Econ_2030-test1

Econ_2030-test1 - Econ 2030- Test 1 I. What Economics Is...

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Econ 2030- Test 1 I. What Economics Is economics : the study of how human beings coordinate their wants and desires, given the decision-making mechanisms, social customs, and political realities of the society. Key words: coordination 3 central problems facing any economy: 2. How to produce it. 3. For whom to produce it for Problem of scarcity : goods available are too few to satisfy individuals’ desires. 2 elements of scarcity : our wants and our means of fulfilling those wants Quantity of goods, services, and usable resources depends on technology and human action, which underlie production. Economy deals with scarcity by coercion . Coordination involved some type of coercion- limiting the wants of people and increasing the amount of work people want to do. II. A Guide to Economic Reasoning Think like an economist: address almost all issues using a cost/benefit approach Focus on important questions and create a simple model, then collect empirical evidence and “test” the model to see if it fits. Economic Reasoning : how to think like an economist, making decisions on the basis of costs and benefits. Provides a framework within which to approach a question. People do what is in their best interest financially – rely on cost/benefit analysis to make decisions III. Marginal Costs and Marginal Benefits Relevant costs and relevant benefits: expected incremental or additional costs incurred and the expected incremental benefits that result from a decision. Marginal cost : additional cost to you over and above the costs you have already incurred. Sunk Costs : costs that have already been incurred and cannot be recovered. Marginal benefit : additional benefit above what you’ve already derived. - ex: m.b. of this chapter is additional knowledge you get from reading it, if you already knew everything in the book- the marg. ben. would be zero. Economic Decision Rule : - if marginal benefits of doing something exceed the marginal costs- do it! - If marginal costs of doing something exceed the marginal benefits- don’t do it.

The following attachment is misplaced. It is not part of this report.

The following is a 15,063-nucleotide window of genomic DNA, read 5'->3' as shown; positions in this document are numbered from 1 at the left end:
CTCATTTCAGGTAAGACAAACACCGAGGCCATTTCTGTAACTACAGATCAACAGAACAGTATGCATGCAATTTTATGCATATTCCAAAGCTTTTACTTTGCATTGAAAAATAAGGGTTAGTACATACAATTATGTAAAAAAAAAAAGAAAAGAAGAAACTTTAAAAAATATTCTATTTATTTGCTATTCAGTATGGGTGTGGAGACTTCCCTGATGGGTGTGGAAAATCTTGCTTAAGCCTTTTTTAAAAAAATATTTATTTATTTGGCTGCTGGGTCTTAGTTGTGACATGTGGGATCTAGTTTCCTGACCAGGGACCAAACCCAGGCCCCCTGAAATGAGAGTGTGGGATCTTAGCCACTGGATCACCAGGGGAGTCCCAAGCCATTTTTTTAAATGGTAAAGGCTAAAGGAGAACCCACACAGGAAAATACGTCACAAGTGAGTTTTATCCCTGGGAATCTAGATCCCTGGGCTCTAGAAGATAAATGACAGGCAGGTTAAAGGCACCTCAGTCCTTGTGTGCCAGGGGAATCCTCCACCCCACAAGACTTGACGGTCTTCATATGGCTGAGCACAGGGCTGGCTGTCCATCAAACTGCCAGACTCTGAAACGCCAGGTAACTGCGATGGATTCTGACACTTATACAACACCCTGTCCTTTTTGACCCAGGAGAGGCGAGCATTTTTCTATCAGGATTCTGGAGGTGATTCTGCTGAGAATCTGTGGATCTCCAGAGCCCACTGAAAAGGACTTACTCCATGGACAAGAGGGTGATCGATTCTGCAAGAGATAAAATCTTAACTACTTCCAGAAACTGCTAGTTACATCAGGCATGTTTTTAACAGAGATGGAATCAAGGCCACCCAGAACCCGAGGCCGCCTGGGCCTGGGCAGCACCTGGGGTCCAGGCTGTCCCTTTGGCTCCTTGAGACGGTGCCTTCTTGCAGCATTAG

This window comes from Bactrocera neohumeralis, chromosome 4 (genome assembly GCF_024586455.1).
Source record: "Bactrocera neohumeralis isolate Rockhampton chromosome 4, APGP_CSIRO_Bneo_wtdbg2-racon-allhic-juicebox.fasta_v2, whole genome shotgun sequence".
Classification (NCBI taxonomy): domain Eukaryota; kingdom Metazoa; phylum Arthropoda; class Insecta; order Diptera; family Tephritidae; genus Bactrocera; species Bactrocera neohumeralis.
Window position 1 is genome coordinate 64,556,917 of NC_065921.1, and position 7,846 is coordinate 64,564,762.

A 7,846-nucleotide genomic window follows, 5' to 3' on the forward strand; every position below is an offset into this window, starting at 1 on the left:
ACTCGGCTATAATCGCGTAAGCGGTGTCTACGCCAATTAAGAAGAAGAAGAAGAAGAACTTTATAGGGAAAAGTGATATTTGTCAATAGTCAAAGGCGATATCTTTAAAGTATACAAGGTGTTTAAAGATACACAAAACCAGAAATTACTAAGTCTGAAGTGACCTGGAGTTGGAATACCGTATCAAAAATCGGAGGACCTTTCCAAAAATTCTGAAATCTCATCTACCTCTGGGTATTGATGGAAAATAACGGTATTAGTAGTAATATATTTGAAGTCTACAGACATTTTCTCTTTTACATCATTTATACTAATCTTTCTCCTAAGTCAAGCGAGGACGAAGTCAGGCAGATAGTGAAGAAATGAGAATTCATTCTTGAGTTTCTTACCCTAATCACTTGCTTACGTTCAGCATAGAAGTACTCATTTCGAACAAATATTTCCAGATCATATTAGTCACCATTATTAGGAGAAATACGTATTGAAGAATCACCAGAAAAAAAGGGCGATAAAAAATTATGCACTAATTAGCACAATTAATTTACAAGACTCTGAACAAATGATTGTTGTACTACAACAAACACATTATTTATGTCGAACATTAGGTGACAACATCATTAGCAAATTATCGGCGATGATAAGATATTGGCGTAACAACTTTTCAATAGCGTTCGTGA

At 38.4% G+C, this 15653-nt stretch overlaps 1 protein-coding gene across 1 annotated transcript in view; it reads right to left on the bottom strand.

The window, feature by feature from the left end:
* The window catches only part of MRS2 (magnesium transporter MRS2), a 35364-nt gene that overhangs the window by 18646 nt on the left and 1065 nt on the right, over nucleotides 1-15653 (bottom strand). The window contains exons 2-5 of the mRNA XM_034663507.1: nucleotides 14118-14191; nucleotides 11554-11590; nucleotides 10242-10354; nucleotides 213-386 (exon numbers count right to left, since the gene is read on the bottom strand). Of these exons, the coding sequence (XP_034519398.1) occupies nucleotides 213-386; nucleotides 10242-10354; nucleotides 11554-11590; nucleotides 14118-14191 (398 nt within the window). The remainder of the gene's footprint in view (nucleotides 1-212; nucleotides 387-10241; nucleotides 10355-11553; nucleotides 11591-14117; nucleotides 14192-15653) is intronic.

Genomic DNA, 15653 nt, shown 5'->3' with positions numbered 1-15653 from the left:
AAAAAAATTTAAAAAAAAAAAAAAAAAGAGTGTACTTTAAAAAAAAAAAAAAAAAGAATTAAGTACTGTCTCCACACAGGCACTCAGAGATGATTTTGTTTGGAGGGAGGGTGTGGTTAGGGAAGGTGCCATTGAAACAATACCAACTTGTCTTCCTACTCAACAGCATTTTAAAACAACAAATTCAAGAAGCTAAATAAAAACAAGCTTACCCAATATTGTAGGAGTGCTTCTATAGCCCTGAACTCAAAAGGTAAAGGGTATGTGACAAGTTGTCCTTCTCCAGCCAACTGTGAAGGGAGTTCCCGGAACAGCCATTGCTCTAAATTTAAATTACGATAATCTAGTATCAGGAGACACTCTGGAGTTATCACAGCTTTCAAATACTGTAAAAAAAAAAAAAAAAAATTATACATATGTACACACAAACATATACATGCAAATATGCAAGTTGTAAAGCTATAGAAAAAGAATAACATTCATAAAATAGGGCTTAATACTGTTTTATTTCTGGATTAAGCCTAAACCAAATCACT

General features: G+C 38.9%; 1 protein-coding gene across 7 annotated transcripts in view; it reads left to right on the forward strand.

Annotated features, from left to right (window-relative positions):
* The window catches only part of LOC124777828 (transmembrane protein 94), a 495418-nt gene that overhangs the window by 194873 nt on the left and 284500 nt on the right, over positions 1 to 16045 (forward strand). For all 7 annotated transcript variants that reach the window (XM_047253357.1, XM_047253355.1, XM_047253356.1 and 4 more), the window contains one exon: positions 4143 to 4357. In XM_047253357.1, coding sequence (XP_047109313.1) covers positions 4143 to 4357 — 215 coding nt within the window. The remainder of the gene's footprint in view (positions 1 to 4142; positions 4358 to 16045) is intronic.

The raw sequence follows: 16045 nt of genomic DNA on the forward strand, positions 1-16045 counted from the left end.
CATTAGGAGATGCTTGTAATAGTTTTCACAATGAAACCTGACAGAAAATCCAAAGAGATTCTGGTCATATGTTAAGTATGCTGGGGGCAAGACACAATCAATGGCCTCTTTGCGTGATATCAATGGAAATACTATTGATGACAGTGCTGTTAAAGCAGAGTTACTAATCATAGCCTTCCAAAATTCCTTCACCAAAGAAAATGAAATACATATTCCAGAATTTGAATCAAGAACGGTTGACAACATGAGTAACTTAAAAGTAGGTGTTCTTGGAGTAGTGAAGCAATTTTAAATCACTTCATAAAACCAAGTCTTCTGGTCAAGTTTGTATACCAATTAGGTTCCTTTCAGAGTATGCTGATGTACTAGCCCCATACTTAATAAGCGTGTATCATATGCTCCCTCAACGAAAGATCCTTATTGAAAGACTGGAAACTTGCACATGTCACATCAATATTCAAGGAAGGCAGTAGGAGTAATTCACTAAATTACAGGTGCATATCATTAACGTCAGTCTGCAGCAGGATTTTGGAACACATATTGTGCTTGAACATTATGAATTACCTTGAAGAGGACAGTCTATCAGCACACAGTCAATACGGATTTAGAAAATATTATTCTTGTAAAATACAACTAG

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Reasoning leads to a better society for the majority of people - ex: providing a job for every person who wants one might not be a worthwhile policy goal if it means that doing so will reduce the ability of an economy to adapt to new technologies. V. Opportunity Cost opportunity cost: benefit that you might have gained from choosing the next- best alternative. The value of that next-best alternative More time you spend on one activity, the less time you have for another – that is opportunity cost. - ex: gun vs. butter debate- resources are limited, society decides to produce more guns, which means will have less butter. So when society decides to spent $50 bill. more on health care, the opportunity cost of that decision is $50 billion not spent on helping homeless, paying off national debt or national
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This note was uploaded on 05/09/2011 for the course ECON 2000 taught by Professor Roussell during the Spring '06 term at LSU.

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Econ_2030-test1 - Econ 2030- Test 1 I. What Economics Is...

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